Fri Apr 15th, 2016
|08:41 pm - Achievement?|
I pumped my bicycle's tires today.
And because incandescens is talking about Dracula, and I have never read Dracula, so I have no notion who everyone is, I rescued the coverless copy of Dracula from the Weefree Library across the street. It's also missing the end pages as well, but from context I deduce that Dracula has been dealt with by that point.
|Date:||April 16th, 2016 03:31 am (UTC)|| |
It's a rather good story, for stories from that era.
And at least it's epistolary, not narrative.
I remember it was on my reading list of "classic books" in my early teens imposed by my parents after I'd been reading nothing but trashy sword and sorcery / sci-fi / Doctor Who novelisations. Probably to sweeten the pot a bit, but even so.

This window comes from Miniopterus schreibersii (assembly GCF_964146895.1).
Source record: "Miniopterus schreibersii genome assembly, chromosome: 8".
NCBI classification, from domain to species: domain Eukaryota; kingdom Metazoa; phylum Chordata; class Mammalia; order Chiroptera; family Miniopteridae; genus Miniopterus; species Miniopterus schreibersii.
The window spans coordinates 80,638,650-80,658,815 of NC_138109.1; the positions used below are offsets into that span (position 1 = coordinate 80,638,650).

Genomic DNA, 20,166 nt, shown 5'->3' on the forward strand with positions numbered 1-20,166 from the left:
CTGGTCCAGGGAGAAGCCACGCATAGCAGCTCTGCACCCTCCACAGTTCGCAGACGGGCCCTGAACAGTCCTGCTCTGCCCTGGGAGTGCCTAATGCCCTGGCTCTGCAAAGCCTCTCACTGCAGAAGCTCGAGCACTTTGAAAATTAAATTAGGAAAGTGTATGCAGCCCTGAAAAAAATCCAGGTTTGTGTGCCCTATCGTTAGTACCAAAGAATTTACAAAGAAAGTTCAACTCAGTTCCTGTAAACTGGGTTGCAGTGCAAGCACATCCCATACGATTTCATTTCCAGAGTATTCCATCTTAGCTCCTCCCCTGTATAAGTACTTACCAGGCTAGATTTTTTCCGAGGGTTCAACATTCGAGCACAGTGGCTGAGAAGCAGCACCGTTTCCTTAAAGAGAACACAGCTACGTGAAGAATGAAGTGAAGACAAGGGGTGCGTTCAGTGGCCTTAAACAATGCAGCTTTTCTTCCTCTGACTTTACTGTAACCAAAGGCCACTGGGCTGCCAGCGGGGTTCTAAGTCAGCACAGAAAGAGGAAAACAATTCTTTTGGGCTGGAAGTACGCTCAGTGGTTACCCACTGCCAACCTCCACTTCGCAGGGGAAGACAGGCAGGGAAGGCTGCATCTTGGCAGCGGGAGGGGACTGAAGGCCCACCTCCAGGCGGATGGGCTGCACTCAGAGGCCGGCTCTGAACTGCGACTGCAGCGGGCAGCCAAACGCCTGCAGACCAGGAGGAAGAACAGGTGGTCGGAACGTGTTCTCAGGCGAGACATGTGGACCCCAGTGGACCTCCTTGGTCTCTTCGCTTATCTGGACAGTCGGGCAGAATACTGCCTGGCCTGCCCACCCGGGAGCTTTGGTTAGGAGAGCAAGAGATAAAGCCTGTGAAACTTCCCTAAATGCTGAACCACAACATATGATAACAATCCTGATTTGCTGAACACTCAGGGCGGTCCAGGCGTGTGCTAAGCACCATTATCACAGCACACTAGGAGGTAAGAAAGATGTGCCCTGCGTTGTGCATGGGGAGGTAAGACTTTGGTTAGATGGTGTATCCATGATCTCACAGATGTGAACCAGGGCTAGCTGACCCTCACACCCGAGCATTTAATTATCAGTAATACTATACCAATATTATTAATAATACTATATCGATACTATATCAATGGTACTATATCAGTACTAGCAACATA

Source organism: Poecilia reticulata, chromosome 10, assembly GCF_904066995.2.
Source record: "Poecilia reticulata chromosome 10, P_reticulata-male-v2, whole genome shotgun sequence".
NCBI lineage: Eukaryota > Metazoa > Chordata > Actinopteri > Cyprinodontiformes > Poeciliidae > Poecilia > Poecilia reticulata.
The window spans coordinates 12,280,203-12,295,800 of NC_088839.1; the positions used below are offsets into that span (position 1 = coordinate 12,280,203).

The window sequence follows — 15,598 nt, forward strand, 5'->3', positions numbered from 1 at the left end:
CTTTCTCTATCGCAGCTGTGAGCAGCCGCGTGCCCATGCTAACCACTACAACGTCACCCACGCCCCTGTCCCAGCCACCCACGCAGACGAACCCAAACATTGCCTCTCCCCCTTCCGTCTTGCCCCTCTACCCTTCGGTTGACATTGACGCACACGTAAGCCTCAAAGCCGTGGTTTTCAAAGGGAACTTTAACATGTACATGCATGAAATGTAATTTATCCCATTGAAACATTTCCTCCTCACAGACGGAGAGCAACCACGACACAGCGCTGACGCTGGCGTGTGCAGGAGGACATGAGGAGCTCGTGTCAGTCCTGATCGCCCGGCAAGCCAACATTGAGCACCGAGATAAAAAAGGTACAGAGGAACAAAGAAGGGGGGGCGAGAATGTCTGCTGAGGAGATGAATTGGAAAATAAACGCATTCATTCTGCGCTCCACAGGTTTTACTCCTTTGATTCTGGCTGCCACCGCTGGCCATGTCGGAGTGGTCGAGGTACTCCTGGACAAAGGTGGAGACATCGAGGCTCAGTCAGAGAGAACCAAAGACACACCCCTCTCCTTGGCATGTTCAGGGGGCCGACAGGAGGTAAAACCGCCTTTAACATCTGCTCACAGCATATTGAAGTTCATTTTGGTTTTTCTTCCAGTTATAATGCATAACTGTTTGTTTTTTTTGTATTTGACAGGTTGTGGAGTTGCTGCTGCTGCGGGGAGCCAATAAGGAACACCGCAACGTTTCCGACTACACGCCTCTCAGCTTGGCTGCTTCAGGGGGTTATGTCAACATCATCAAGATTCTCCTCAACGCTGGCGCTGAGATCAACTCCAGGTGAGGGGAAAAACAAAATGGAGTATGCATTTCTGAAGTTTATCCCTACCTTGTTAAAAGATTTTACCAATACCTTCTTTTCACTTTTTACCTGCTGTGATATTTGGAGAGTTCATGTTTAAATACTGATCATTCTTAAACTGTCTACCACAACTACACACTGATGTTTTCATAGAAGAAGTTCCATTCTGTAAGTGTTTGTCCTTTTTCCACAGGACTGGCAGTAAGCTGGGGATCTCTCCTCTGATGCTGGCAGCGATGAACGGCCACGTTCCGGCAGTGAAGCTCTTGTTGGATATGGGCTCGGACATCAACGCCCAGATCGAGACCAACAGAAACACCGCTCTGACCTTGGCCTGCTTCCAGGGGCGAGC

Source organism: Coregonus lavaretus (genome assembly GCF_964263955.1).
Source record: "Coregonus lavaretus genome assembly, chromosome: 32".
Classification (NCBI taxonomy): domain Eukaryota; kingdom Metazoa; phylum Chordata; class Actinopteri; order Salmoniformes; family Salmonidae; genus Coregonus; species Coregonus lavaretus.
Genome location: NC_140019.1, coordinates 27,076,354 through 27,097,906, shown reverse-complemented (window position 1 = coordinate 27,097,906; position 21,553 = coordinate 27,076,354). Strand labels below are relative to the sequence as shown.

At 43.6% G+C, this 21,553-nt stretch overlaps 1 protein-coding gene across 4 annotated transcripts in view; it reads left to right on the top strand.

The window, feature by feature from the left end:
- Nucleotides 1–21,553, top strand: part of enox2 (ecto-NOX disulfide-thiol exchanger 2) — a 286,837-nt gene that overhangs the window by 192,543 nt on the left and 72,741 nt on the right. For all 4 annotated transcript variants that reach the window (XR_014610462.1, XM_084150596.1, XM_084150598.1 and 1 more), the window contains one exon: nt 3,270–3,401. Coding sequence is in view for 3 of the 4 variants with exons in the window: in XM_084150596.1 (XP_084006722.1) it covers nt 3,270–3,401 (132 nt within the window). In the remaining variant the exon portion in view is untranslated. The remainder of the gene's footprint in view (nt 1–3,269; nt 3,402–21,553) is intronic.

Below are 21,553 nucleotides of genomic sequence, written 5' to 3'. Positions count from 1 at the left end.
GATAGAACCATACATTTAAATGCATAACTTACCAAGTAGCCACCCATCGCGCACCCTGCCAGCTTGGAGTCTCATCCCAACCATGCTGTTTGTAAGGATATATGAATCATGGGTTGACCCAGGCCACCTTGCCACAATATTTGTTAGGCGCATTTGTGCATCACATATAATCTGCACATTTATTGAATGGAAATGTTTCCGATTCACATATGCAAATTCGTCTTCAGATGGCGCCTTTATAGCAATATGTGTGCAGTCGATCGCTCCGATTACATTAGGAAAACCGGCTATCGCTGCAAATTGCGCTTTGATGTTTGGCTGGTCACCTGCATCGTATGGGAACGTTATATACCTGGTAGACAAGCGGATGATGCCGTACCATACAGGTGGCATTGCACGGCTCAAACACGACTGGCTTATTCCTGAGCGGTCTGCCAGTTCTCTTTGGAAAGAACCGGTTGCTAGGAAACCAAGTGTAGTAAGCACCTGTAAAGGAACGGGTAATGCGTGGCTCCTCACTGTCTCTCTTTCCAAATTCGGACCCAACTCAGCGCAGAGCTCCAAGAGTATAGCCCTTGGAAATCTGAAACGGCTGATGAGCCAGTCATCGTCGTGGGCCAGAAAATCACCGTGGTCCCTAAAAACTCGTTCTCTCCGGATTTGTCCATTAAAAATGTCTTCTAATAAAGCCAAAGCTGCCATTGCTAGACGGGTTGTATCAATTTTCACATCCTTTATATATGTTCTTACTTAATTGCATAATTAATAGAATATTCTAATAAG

It also features a female character making a major contribution to plot resolution by actually compiling other people's narratives and doing secretarial/organisational work. For all the modern versions of the narrative which try to cast Mina as "saving the day by virtue of her true love", she does a lot more here to save the day by office work.
(amused) Your parents were kinder than Crommy, then.
Archivists for the win! Almost as good as a librarian!
The list was a mixed bag. Dickens, Marco Polo, Herodotus, Thucydides, Dracula, Frankenstein...
Argh-not-Thucydides. Herodotus is on-crack fun, though a *trifle* heavy for a young teenager; but Thucydides is just grim.
I do remember bogging down in Thucydides. Herodotus was much more interesting.
Though when we were actually translating Greek at school years later, I actually quite liked him (he was one of the set texts) - his sentence construction and grammar were reasonably straightforward, as I remember it.